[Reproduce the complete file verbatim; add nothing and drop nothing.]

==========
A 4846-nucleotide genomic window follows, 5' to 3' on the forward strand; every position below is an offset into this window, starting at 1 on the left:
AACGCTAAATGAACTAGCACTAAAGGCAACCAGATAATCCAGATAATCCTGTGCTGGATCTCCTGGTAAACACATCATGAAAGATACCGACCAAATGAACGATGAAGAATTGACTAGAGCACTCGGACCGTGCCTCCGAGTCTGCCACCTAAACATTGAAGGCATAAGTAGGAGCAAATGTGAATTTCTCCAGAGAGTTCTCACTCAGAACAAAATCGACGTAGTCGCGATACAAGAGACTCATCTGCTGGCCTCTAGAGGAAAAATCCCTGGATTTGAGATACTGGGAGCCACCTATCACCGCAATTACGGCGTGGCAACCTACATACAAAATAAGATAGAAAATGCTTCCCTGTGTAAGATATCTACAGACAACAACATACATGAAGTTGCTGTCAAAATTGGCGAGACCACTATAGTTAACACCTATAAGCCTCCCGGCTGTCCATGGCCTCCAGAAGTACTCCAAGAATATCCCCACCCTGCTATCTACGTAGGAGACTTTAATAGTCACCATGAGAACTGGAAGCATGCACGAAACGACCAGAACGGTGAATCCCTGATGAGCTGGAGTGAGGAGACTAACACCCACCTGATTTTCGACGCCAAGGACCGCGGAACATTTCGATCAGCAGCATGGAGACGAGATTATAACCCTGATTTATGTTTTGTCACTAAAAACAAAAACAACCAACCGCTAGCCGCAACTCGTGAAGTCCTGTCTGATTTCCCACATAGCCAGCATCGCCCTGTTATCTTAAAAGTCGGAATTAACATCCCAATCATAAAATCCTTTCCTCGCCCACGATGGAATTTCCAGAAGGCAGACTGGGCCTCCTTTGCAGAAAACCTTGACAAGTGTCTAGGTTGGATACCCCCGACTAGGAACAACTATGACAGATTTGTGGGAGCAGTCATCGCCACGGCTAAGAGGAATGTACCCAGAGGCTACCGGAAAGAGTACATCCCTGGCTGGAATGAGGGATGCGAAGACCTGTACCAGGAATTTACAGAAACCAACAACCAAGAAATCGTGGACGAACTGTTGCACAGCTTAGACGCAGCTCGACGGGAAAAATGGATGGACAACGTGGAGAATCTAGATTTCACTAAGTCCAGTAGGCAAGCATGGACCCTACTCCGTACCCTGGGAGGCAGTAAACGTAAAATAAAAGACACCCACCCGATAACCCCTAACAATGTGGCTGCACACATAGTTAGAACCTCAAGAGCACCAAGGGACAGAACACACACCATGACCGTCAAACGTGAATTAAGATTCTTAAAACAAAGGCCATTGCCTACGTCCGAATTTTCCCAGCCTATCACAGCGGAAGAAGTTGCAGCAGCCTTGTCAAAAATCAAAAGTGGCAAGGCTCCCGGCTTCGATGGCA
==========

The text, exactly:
A 4846-nucleotide genomic window follows, 5' to 3' on the forward strand; every position below is an offset into this window, starting at 1 on the left:
AACGCTAAATGAACTAGCACTAAAGGCAACCAGATAATCCAGATAATCCTGTGCTGGATCTCCTGGTAAACACATCATGAAAGATACCGACCAAATGAACGATGAAGAATTGACTAGAGCACTCGGACCGTGCCTCCGAGTCTGCCACCTAAACATTGAAGGCATAAGTAGGAGCAAATGTGAATTTCTCCAGAGAGTTCTCACTCAGAACAAAATCGACGTAGTCGCGATACAAGAGACTCATCTGCTGGCCTCTAGAGGAAAAATCCCTGGATTTGAGATACTGGGAGCCACCTATCACCGCAATTACGGCGTGGCAACCTACATACAAAATAAGATAGAAAATGCTTCCCTGTGTAAGATATCTACAGACAACAACATACATGAAGTTGCTGTCAAAATTGGCGAGACCACTATAGTTAACACCTATAAGCCTCCCGGCTGTCCATGGCCTCCAGAAGTACTCCAAGAATATCCCCACCCTGCTATCTACGTAGGAGACTTTAATAGTCACCATGAGAACTGGAAGCATGCACGAAACGACCAGAACGGTGAATCCCTGATGAGCTGGAGTGAGGAGACTAACACCCACCTGATTTTCGACGCCAAGGACCGCGGAACATTTCGATCAGCAGCATGGAGACGAGATTATAACCCTGATTTATGTTTTGTCACTAAAAACAAAAACAACCAACCGCTAGCCGCAACTCGTGAAGTCCTGTCTGATTTCCCACATAGCCAGCATCGCCCTGTTATCTTAAAAGTCGGAATTAACATCCCAATCATAAAATCCTTTCCTCGCCCACGATGGAATTTCCAGAAGGCAGACTGGGCCTCCTTTGCAGAAAACCTTGACAAGTGTCTAGGTTGGATACCCCCGACTAGGAACAACTATGACAGATTTGTGGGAGCAGTCATCGCCACGGCTAAGAGGAATGTACCCAGAGGCTACCGGAAAGAGTACATCCCTGGCTGGAATGAGGGATGCGAAGACCTGTACCAGGAATTTACAGAAACCAACAACCAAGAAATCGTGGACGAACTGTTGCACAGCTTAGACGCAGCTCGACGGGAAAAATGGATGGACAACGTGGAGAATCTAGATTTCACTAAGTCCAGTAGGCAAGCATGGACCCTACTCCGTACCCTGGGAGGCAGTAAACGTAAAATAAAAGACACCCACCCGATAACCCCTAACAATGTGGCTGCACACATAGTTAGAACCTCAAGAGCACCAAGGGACAGAACACACACCATGACCGTCAAACGTGAATTAAGATTCTTAAAACAAAGGCCATTGCCTACGTCCGAATTTTCCCAGCCTATCACAGCGGAAGAAGTTGCAGCAGCCTTGTCAAAAATCAAAAGTGGCAAGGCTCCCGGCTTCGATGGCA